Arms Trade Regulations



The Trump administration made an historic move in January by officially designating semi-automatic firearms as “dual-use” rather than “defense articles” for the purposes of export. This means they will be subject to far looser standards regarding who can sell these guns abroad, and who they can sell them to. The move also significantly reduces transparency regarding arms sales abroad, making it easier for dangerous and problematic arms deals to evade public scrutiny.

Over the years, Congress has invested its oversight authority regarding arms sales and other weapons transfers in two places: the Arms Export Control Act and the Foreign Assistance Act. The relevant pieces of these laws, generally speaking, apply to only to defense articles, defined as such by their presence on the U.S. Munitions List. By moving an item to the Commerce Control List (which demarcates so-called “dual-use” items), the whole legal framework set up to ensure that dangerous weapons like the AR-15 don’t make it into the wrong hands is no longer applicable.

This is the first and only time in what has been dubbed “Export Control Reform” that regulators have sought to remove a lethal weapon from the U.S. Munitions List. The plan is to re-classify semi-automatic and non-automatic firearms as items “no longer warranting control on the Munitions List,” and transfer them over to the Commerce List where the licensing process will be streamlined and a single license can cover multiple transactions. This effort was originally intended to make it easier to export innocuous items like nuts and bolts for airplanes – it seems reasonable to have looser regulations on those than on a fighter jet, for example. The logic breaks down when we consider semi-automatic assault rifles, however, which can be easily modified to operate as fully-automatic weapons.

The U.S. military may not consider these guns as giving a decisive military advantage – but to those who are threatened by criminals, militant groups, and oppressive governments, the danger posed by these items is as relevant as ever. Guns are easy to resell on the black market and have a very long shelf-life.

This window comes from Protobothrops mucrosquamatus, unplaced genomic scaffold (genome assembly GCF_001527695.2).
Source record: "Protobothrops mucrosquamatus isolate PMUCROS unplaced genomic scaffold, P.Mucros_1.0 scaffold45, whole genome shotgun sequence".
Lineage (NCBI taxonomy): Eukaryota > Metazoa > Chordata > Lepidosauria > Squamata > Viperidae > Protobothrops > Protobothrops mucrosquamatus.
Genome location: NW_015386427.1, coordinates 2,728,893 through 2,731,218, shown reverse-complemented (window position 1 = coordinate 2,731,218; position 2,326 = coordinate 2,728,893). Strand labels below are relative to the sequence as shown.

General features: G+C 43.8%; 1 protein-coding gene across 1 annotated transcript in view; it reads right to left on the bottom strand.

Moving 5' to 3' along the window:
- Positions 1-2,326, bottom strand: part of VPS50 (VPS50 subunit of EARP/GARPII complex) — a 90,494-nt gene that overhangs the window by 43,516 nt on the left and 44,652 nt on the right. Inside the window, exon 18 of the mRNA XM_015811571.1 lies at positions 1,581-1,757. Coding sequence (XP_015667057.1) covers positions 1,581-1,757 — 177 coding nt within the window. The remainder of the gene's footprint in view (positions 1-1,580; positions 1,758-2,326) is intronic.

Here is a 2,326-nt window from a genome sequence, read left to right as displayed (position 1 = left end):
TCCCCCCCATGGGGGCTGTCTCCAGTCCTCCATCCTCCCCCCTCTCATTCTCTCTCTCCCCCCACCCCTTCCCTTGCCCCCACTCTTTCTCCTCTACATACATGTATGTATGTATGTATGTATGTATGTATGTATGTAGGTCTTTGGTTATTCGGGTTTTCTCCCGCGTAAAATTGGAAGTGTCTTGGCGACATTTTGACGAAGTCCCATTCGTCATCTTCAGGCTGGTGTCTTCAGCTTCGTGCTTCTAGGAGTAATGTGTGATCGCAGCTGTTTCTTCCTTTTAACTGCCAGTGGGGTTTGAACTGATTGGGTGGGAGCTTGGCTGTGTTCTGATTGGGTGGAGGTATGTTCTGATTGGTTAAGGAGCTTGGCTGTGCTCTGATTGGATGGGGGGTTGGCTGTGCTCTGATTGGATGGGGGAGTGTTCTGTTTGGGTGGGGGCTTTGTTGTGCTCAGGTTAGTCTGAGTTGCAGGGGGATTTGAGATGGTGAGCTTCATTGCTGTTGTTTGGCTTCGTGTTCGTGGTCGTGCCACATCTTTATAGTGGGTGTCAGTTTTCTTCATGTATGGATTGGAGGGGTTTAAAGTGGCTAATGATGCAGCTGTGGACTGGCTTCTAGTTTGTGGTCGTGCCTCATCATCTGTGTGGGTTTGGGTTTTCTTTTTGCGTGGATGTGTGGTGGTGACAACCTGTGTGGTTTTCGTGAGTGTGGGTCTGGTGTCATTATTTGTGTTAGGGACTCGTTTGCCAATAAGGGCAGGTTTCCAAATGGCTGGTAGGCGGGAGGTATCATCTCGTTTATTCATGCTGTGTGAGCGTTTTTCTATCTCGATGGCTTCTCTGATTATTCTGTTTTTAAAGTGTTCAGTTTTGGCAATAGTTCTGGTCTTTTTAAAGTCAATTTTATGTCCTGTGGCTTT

Making it easier to sell guns to violators of human rights, criminal gangs, and shadowy third-party arms dealers may indeed pad the bank accounts of some arms-industry executives. But it will come at a terrible human cost.

Those who live under oppressive regimes, in conflict zones, or at the mercy of criminal gangs may indeed find themselves at the wrong end of an American-manufactured gun barrel without ever needing to live under our irresponsible and dangerous domestic gun control laws – the U.S. now exports that policy.




  • Moving USML Categories I through III to the Commerce Control List will result in their no longer being considered “defense articles” in US law. A huge number of legal protections against these items being exported to human rights violators and black-market arms traffickers, as well as important transparency provisions, will no longer apply to semiautomatic firearms.
  • The distinction between fully-automatic and semi-automatic firearms is meaningless: a semi-automatic can be modified to operate as fully automatic very easily.
  • Recent changes to the US policy on arms sales is purely to boost exports and sales for gun manufacturers, in effect trading human lives for profits to the gun industry.


Reverse this rule change that has designated semi-automatic firearms as “dual-use” rather than “defense articles” for the purposes of export, re-establishing categories semi-automatic firearms as defense articles on the U.S. Munitions List.


Joanne Lin

National Director of Advocacy and Government Relations

(202) 509-8151

[email protected]